Chicago Bears defensive coordinator Vic Fangio is working hands on with the outside linebackers this season, which is a shift from his typical practice routine, something that could pay dividends for the team’s pass rush.

During the past two seasons, Chicago Bears defensive coordinator Vic Fangio spent practice time working almost exclusively with the inside linebackers during positional drills. 

The ILB is the centerpiece of the defense, so it made sense for Fangio, the brains of the defense, to work alongside the players he’ll be communicating with on game days. 

Yet this season, Fangio will shift his attention during practice to the outside linebacker unit. 

“[New OLB coach] Brandon [Staley] and I both will do it,” Fangio said during rookie minicamp. “I’ll be focusing a lot of my attention there, both in the meeting rooms and on the field, and these guys will get double-teamed.”

The Bears struggled to get off the field last season on third down, finishing 22nd in the league in opposing third-down conversion percentage (40.1). They were even worse on fourth down, allowing conversions 71.4 percent of the time (27th in the NFL). 

A struggling secondary played a factor in those third- and fourth-down issues, but a lack of consistent pass rush was also a culprit. The Bears still have a lot of questions in the secondary, so one way to combat that is through increased production from the pass rushers. 

The Bears lost OLB coach Clint Hurtt this off-season to the Seahawks and replaced him with Staley, who has never before coached at the NFL level. In his rookie season as an NFL coach, Staley will get daily support from Fangio. 

“It’ll be interesting to see how it all pans out. This will be our first year working hands on with Coach Vic,” Willie Young said. “From his past obviously he’s worked with some Hall Of Fame, All Pros, Pro Bowl guys. So we obviously coming into it know that he has the experience and the knowledge to get us where we want to be and where he wants us to be also.”

With Fangio helping mold this unit, which features a diverse collection of skill sets, the Bears should see improved production on passing downs. The great news for Bears fans is that this unit isn’t far off from becoming a Top 10 pass-rush group.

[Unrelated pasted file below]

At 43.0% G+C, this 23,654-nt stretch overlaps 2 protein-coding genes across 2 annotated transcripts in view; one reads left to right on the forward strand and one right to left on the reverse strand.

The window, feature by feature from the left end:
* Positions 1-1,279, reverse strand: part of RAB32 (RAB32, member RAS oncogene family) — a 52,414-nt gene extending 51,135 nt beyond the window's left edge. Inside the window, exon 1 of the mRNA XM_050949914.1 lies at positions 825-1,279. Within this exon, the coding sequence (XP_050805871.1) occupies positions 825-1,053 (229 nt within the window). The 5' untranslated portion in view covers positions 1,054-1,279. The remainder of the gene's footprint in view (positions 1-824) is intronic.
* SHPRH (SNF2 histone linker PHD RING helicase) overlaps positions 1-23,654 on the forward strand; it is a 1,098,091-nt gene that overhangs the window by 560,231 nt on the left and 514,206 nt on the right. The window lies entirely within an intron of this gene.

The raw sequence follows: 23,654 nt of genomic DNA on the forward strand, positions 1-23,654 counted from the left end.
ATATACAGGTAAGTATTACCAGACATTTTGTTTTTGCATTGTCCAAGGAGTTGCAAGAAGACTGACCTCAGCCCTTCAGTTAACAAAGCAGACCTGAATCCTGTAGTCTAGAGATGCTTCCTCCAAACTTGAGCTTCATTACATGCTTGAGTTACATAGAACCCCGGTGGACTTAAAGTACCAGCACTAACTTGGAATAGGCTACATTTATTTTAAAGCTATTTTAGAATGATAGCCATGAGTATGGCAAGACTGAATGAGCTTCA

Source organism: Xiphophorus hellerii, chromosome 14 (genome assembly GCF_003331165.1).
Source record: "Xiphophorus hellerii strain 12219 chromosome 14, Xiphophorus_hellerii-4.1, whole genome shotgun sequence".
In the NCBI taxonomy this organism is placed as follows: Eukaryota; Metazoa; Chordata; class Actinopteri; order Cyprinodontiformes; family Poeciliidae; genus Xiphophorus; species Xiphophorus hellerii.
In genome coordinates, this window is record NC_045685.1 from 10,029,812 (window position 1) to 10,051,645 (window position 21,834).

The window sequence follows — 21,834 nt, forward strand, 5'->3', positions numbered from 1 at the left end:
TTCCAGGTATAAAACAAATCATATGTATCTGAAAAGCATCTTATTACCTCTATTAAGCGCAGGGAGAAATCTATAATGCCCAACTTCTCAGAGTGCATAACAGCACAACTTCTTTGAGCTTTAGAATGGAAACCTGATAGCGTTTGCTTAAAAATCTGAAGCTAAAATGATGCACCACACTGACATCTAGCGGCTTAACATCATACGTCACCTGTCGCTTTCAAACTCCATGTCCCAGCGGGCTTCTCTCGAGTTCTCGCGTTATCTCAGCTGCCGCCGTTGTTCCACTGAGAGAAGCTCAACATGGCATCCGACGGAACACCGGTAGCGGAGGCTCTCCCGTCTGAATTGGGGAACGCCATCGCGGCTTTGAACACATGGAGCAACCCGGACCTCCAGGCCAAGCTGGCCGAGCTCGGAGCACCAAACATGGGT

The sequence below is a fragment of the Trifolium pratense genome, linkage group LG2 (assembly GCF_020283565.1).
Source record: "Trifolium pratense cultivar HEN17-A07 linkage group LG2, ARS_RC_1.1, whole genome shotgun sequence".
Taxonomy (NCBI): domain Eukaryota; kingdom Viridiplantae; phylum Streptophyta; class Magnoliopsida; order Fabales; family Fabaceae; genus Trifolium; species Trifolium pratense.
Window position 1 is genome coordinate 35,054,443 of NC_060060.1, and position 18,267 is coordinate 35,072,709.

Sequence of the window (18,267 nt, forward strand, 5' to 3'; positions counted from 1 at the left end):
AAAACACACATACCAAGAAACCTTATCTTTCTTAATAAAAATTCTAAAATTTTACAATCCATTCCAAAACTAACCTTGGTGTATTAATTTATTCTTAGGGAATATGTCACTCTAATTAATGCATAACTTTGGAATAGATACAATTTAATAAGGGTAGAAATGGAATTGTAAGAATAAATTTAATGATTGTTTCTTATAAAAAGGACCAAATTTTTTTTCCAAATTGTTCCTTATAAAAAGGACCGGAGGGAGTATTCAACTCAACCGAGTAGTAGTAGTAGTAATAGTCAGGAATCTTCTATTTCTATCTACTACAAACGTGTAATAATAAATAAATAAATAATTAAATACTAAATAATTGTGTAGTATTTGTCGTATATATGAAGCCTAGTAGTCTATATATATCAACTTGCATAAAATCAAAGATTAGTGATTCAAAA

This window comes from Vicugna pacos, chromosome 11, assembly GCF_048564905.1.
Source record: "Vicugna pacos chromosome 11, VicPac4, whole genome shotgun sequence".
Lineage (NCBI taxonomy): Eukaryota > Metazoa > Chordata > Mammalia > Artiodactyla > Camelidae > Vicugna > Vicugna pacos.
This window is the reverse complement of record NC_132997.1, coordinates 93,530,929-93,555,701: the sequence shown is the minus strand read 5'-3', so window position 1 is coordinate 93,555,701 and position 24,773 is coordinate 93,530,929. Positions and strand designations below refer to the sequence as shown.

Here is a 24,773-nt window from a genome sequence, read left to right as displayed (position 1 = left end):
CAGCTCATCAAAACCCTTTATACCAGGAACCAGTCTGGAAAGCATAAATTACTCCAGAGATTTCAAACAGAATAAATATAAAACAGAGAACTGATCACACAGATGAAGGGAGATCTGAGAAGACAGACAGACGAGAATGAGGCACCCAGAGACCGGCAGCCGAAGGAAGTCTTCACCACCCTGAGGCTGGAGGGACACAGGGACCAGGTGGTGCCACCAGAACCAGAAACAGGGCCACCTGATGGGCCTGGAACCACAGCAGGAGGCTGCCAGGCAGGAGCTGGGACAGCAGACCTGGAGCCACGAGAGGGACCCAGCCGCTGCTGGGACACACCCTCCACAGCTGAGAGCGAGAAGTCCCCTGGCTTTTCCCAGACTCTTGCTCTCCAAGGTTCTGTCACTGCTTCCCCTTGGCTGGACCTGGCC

The Bears finished with the 12th most sacks in the NFL last year (37) and, according to Football Outsiders, the team’s 26.5 percent pressure rate was 13th best in the league. When you consider Pernell McPhee missed seven games, and clearly wasn’t 100 percent when on the field, as well as the injury issues of Leonard Floyd in his rookie season, that’s fairly impressive. 

Fast forward to this year, McPhee is now 100 percent, while Floyd added 15 pounds of weight and has a year of experience under his belt. If Lamarr Houston can return to form, along with the consistent production of Young off the edge, there’s no reason the Bears can’t quickly become of the most dangerous pass -rush teams in the league. 

That’s easily attainable, particularly with Akiam Hicks (7.0 sacks last season) and Jaye Howard pushing the pocket in the face of opposing quarterbacks. 

Fangio has been coaching NFL defenses since the Ronald Reagan era and had one of the most successful four-year runs of any defensive coordinator in NFL history with 49ers from 2011-2014. There he helped pass rushers like Justin Smith, Aldon Smith and Ahmad Brooks reach their potential.

If he can do the same with McPhee, Floyd, Young and Houston, then Chicago’s pass rush could be a team strength this season, which would go a long way toward getting off the field on third down. 

“If you know Vic, his personality is real calm and laid back, but he’s a great playcaller, a great coach, a great teacher and also a great leader,” McPhee said. “He gives us all the fundamentals towards the game that we need. He puts all his players in the right position, because he knows our limitations as being with him three years, of course, me and some of the other guys. He knows how to put us in the right position to make plays.”


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